Irish Water has been in today’s news again after being in and out of the headlines these past few months probably a lot more than it would have liked.

The ‘semi-state’ company has remained controversial since its incorporation in mid-2013 and particularly since its phased take-over during 2014 of responsibility for 34 local authorities’ provision of water and wastewater services, and especially its 1 October step to introduce direct charging for water accompanying with water metered installation – a move widely understood as making people pay twice for their water (i.e. generation taxation before -> tax plus direct charges after).

On its website Irish Water justifies itself as follows:

‘Water is one of our most valuable resources. It has shaped our landscape, dictated the location of our towns and cities, protected our health, and fuelled our economic development. However, clean water is expensive to both produce and manage. … Our current funding model is simply not sustainable. Despite the good work of the Local Authorities, much greater investment nationally is needed to address weaknesses in the water system, including high leakage rates, varying quality standards, and disruptions to supply.’

It also stresses Ireland’s comparative context:

‘Ireland is currently the only country in the OECD that does not have domestic water charges.’

There is no mention though of direct water charging being part of the Irish government’s deficit reduction actions after an international bailout following the global 2007/2008 economic crisis.

I must say the first thing that sprung to my mind after hearing all these Irish water news stories was that aspects of this case are strikingly similar to a challenge Prof. Dale Whittington poses to our University of Manchester students (in our class on water and sanitation planning and policy each year). There we take the Egyptian water tariff reform situation. This has similar features of (i) historical under-investment, (ii) historically low and/or not very transparent water charging, and (iii) pressure from international financial institutions. We ask our students to plan a multi-stakeholder communication programme for pricing reform. Generally they come to appreciate it’s a challenging task, even more so in a politically turbulent setting like Egypt!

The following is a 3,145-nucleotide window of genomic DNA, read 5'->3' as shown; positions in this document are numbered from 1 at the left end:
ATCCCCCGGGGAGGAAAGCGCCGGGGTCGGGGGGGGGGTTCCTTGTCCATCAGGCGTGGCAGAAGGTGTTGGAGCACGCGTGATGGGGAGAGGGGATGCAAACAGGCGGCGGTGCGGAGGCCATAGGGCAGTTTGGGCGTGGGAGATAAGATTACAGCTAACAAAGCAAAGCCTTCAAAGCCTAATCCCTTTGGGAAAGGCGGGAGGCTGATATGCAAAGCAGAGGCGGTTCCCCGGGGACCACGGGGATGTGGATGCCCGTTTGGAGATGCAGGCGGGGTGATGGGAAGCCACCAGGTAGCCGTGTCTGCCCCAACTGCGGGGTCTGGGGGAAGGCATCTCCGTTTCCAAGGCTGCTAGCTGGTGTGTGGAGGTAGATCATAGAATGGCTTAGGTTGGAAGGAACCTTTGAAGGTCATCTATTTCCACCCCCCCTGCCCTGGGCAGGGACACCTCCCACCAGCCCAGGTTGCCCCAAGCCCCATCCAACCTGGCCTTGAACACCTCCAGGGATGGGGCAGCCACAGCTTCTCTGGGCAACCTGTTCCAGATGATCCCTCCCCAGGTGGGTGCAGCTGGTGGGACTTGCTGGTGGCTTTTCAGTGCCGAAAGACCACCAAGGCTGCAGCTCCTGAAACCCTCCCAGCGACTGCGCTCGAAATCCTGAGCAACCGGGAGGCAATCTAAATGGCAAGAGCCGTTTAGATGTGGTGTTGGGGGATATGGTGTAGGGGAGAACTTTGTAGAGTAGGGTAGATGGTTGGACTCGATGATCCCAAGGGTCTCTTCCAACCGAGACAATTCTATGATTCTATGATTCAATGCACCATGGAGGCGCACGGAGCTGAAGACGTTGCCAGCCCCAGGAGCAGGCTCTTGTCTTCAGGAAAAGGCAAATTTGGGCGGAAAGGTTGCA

But even given how complex this task is, it’s difficult to imagine getting things as wrong as they seem to have gone in the Irish case. Today’s news coverage in the Irish Independent is indeed in this vein, quoting Irish Government Chief Whip Paul Kehoe as saying:

‘Irish Water bosses failed to send “warning signals” to the Government that could have prevented the fiasco which has engulfed the company …’

‘… the management of Irish Water took on way too much and should have been giving warning signals to the Government earlier. That didn’t happen.’

‘The government wasn’t given warning signals earlier of the pressure areas.’

Revelations that over 50 million Euro was spent by Irish Water on consultants in 2013 started 2014 badly, so any reform communication strategy – if indeed there was a ‘strategy’ at all – was on shaky ground to begin with. It’s also clear your communication ‘strategy’ needs a serious change of course when in addition to mass protests (on 10 December, and earlier) you find musician Sinead O’Connor blogging about Irish Water charges and Russell Brand making Irish water-related Trews videos:

Irish Water has now capped water charges (full details are here) to attempt to address concerns expressed in recent months. It may now hope that troubling headlines are behind it as 2014 closes. Ireland’s historical legacy of general taxation will be difficult to overcome though, if other water reform cases around the world are any guide. There’s also the additional complexity to the Irish case to address – ‘group water schemes’ where rural water users installed their own granted-aid water systems from the 1960s onwards.

I imagine water pricing in Ireland is going to remain a hot topic for some time to come, so Irish Water may have to brace itself for more tough times ahead in 2015.

Duncan Thomas

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